# Projectile motion help

1. Oct 30, 2009

### Savannah

1. A coin is flicked horizontally off the top of a table. The diagram shows the horizontal and vertical components of the velocity after 0.45 s. What is the speed of the coin at this instant, given by the red vector?

2. Okay im rerally not sure how to do this. There is a diagram of two lines one going in teh horizontal direction and one in teh vertical so tehy have made a right angle and then a red line going diagonaly down through the right angle. I don't know what eqaution to use but I was thinking of when you use cos or sin to find teh horizontal or vertical components but I don't know where gravity and time fit into that?!

3. Im not sure how to do it.

2. Oct 30, 2009

### Seannation

You can find any resultant velocity by forming a right-angled triangle with the verticle and horizontal components of velocity and using Pythagoras' Theorem.

You know that the horizontal motion of the coin is denoted by the equation distance = speed * time, and you're given the time in the question, and the speed (the horizontal component of the velocity). You can use this to work out the distance from the table the coin is after 0.45s.

Finding the verticle velocity is slightly more tricky as you need to take into account the acceleration due to gravity. Remember that since the coin had only a horizontal velocity as it was flicked off the table, the initial verticle velocity is 0.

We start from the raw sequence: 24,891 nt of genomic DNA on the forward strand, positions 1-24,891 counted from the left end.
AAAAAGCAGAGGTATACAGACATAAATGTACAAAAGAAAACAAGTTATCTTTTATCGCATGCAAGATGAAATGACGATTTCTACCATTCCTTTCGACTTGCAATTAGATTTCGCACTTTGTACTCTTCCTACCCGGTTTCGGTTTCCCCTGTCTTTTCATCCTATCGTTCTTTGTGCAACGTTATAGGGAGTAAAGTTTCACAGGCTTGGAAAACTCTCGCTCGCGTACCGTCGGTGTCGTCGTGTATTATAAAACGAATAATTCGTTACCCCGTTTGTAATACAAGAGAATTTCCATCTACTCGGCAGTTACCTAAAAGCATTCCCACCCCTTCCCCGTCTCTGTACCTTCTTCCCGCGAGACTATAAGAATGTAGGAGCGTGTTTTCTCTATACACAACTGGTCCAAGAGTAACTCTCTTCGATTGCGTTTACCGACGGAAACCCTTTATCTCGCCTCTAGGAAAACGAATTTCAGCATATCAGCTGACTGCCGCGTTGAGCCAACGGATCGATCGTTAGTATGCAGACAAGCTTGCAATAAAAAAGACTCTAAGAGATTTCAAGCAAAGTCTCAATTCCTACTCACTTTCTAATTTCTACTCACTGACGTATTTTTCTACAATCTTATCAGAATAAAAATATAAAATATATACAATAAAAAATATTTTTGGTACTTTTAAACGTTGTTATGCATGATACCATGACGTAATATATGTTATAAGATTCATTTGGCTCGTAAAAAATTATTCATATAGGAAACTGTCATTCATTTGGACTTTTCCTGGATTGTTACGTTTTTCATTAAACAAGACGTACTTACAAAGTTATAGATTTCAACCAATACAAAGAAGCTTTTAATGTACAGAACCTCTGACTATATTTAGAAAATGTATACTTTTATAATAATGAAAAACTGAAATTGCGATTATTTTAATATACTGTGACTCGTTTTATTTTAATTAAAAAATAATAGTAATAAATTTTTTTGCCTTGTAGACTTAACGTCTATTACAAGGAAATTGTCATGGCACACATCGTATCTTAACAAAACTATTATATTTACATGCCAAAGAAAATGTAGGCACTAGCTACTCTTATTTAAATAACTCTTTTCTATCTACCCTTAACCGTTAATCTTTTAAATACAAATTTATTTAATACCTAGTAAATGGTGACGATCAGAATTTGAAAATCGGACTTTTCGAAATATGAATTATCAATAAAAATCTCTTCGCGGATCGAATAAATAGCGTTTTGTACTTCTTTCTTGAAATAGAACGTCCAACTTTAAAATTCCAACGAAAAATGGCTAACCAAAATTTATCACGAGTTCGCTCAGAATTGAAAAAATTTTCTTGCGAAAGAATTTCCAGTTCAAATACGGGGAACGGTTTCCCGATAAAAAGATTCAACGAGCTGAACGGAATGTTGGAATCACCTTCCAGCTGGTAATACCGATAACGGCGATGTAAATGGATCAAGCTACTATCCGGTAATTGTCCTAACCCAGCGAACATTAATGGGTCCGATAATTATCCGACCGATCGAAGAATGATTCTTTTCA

Once you've got both velocities, form a triangle as I said above and you should then have the overall velocity. If you're asked for the angle as well, you can use trigonometry on the triangle.

3. Oct 30, 2009

### Savannah

Ahh okay so I worked out the distance teh coin went which is 3.15?

Waht I forgot to say was that there was a 7 ms^-1 on teh graph by the horizontal component. So I worked out the distance the coin went with that and got 3.15 should I have used 9.81? If I use 9.81 then I get 4.41 :)

What equation do I use for the vertical velocity? And there is no angle :)

4. Oct 30, 2009

### Seannation

Since the initial horizontal velocity is 7m/s then yes the distance after 0.45s is 3.15m.

Remember that horizontal motion is not affected by gravity, so there is no need to factor this into your equations. All you need is distance = speed * time.

For verticle velocity, you can use a number of equations but the one most appropriate here is:

$$v = at + u$$

Where v = final velocity, a = acceleration (in this case 9.81ms^-2), t = time and u = initial velocity.

In this case remember that initial velocity in the verticle direction is 0.